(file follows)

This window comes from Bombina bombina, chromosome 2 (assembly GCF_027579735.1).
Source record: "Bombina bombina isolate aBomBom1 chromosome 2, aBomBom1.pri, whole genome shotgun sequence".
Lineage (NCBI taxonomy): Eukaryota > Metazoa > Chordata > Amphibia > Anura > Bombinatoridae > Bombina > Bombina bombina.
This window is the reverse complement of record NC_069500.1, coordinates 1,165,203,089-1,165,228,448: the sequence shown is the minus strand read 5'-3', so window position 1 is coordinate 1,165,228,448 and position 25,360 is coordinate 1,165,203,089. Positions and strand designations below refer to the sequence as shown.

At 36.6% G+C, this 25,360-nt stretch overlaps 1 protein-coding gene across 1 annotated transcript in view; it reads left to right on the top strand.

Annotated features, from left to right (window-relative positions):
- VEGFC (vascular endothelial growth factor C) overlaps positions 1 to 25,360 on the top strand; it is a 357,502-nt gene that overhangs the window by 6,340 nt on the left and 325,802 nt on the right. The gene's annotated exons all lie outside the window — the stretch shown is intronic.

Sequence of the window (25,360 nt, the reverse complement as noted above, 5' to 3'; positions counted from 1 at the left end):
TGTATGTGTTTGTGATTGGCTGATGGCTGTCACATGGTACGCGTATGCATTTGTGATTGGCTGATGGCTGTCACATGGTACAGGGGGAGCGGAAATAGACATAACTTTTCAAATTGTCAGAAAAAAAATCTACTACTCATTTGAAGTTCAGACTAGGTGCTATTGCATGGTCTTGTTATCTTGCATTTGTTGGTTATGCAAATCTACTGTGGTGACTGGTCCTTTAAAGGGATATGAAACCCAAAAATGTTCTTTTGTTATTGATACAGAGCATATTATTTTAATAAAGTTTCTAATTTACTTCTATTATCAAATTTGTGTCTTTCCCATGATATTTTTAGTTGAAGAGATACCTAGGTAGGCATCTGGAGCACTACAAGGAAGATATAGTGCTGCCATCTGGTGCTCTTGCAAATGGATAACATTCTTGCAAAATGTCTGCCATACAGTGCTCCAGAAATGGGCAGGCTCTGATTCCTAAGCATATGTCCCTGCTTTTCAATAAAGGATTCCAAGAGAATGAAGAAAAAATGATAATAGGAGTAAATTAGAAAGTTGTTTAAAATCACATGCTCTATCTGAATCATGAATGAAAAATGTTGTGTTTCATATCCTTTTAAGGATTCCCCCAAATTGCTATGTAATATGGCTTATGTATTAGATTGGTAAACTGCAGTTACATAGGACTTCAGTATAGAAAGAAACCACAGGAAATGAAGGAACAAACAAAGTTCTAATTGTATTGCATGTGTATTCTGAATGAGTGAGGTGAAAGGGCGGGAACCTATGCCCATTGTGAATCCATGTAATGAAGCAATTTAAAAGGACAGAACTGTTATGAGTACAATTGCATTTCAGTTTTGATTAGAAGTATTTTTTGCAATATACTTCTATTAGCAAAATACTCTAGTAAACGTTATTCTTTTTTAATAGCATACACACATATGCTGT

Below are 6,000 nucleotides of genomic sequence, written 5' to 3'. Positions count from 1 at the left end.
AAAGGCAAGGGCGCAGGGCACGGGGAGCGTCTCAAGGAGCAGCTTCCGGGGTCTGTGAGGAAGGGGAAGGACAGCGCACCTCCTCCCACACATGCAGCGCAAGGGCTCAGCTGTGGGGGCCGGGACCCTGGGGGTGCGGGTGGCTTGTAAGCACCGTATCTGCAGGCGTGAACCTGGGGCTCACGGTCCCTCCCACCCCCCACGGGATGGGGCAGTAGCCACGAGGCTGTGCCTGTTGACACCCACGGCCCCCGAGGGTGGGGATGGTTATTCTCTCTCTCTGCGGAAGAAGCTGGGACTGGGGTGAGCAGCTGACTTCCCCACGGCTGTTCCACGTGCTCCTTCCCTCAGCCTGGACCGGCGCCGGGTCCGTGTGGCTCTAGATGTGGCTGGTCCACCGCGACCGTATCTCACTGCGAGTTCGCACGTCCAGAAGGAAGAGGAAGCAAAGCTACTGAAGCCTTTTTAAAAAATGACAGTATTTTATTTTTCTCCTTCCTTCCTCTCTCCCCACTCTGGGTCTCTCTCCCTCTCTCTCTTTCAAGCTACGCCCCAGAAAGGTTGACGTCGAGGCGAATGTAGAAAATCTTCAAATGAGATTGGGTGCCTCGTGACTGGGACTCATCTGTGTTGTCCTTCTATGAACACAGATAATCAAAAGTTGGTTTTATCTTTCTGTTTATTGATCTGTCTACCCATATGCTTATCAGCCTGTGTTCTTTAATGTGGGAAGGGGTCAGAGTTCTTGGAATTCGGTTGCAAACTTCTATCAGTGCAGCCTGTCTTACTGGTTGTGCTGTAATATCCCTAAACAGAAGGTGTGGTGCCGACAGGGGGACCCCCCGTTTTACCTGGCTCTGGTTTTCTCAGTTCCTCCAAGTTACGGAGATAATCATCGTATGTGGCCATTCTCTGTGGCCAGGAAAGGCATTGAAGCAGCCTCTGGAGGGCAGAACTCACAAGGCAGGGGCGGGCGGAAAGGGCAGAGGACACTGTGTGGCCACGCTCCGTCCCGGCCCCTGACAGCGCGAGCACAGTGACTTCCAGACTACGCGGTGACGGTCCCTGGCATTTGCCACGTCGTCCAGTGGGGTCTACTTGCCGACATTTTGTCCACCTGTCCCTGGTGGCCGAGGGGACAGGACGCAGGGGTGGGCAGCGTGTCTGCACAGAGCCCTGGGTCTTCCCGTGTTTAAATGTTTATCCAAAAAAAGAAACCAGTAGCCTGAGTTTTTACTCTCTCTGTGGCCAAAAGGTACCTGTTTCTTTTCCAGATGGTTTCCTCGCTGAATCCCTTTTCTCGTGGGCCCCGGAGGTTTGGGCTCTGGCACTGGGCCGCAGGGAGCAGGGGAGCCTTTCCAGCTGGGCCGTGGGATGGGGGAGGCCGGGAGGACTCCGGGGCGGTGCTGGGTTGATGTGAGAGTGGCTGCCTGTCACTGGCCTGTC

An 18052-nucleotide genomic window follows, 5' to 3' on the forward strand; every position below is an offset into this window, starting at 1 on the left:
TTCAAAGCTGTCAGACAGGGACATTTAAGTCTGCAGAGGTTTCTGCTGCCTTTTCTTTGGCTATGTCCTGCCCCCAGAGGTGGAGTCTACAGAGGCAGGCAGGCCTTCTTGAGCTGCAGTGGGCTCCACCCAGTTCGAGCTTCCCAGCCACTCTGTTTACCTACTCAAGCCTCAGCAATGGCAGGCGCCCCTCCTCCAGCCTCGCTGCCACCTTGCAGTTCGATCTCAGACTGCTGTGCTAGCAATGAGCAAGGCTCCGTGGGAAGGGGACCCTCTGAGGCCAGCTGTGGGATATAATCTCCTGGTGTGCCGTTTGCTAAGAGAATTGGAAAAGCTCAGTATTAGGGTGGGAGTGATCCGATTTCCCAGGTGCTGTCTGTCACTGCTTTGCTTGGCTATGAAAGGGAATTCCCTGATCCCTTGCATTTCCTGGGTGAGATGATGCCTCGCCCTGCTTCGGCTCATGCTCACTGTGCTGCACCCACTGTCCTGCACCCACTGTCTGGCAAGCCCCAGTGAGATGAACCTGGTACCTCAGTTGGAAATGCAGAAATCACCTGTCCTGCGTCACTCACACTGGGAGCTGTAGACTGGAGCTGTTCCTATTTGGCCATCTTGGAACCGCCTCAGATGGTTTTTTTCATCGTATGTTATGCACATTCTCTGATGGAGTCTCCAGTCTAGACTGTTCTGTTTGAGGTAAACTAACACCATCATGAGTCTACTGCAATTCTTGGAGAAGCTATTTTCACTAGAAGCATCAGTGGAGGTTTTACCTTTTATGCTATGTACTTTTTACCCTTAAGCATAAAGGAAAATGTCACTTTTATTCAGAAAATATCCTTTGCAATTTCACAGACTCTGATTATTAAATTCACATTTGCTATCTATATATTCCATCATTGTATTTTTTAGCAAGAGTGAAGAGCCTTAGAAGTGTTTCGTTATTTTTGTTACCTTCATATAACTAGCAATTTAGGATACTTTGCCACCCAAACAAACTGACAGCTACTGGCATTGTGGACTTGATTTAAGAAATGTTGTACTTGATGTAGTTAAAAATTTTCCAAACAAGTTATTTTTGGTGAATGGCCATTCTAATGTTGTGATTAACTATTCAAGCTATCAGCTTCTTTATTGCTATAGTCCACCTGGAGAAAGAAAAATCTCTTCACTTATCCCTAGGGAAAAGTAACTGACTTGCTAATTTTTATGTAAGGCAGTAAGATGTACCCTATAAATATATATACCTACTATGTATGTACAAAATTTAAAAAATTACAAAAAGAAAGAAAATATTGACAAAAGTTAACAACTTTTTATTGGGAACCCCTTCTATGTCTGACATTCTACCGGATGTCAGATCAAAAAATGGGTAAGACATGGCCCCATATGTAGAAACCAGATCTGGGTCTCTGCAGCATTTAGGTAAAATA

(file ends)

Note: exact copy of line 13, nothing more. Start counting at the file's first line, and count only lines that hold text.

TTCAAAGCTGTCAGACAGGGACATTTAAGTCTGCAGAGGTTTCTGCTGCCTTTTCTTTGGCTATGTCCTGCCCCCAGAGGTGGAGTCTACAGAGGCAGGCAGGCCTTCTTGAGCTGCAGTGGGCTCCACCCAGTTCGAGCTTCCCAGCCACTCTGTTTACCTACTCAAGCCTCAGCAATGGCAGGCGCCCCTCCTCCAGCCTCGCTGCCACCTTGCAGTTCGATCTCAGACTGCTGTGCTAGCAATGAGCAAGGCTCCGTGGGAAGGGGACCCTCTGAGGCCAGCTGTGGGATATAATCTCCTGGTGTGCCGTTTGCTAAGAGAATTGGAAAAGCTCAGTATTAGGGTGGGAGTGATCCGATTTCCCAGGTGCTGTCTGTCACTGCTTTGCTTGGCTATGAAAGGGAATTCCCTGATCCCTTGCATTTCCTGGGTGAGATGATGCCTCGCCCTGCTTCGGCTCATGCTCACTGTGCTGCACCCACTGTCCTGCACCCACTGTCTGGCAAGCCCCAGTGAGATGAACCTGGTACCTCAGTTGGAAATGCAGAAATCACCTGTCCTGCGTCACTCACACTGGGAGCTGTAGACTGGAGCTGTTCCTATTTGGCCATCTTGGAACCGCCTCAGATGGTTTTTTTCATCGTATGTTATGCACATTCTCTGATGGAGTCTCCAGTCTAGACTGTTCTGTTTGAGGTAAACTAACACCATCATGAGTCTACTGCAATTCTTGGAGAAGCTATTTTCACTAGAAGCATCAGTGGAGGTTTTACCTTTTATGCTATGTACTTTTTACCCTTAAGCATAAAGGAAAATGTCACTTTTATTCAGAAAATATCCTTTGCAATTTCACAGACTCTGATTATTAAATTCACATTTGCTATCTATATATTCCATCATTGTATTTTTTAGCAAGAGTGAAGAGCCTTAGAAGTGTTTCGTTATTTTTGTTACCTTCATATAACTAGCAATTTAGGATACTTTGCCACCCAAACAAACTGACAGCTACTGGCATTGTGGACTTGATTTAAGAAATGTTGTACTTGATGTAGTTAAAAATTTTCCAAACAAGTTATTTTTGGTGAATGGCCATTCTAATGTTGTGATTAACTATTCAAGCTATCAGCTTCTTTATTGCTATAGTCCACCTGGAGAAAGAAAAATCTCTTCACTTATCCCTAGGGAAAAGTAACTGACTTGCTAATTTTTATGTAAGGCAGTAAGATGTACCCTATAAATATATATACCTACTATGTATGTACAAAATTTAAAAAATTACAAAAAGAAAGAAAATATTGACAAAAGTTAACAACTTTTTATTGGGAACCCCTTCTATGTCTGACATTCTACCGGATGTCAGATCAAAAAATGGGTAAGACATGGCCCCATATGTAGAAACCAGATCTGGGTCTCTGCAGCATTTAGGTAAAATA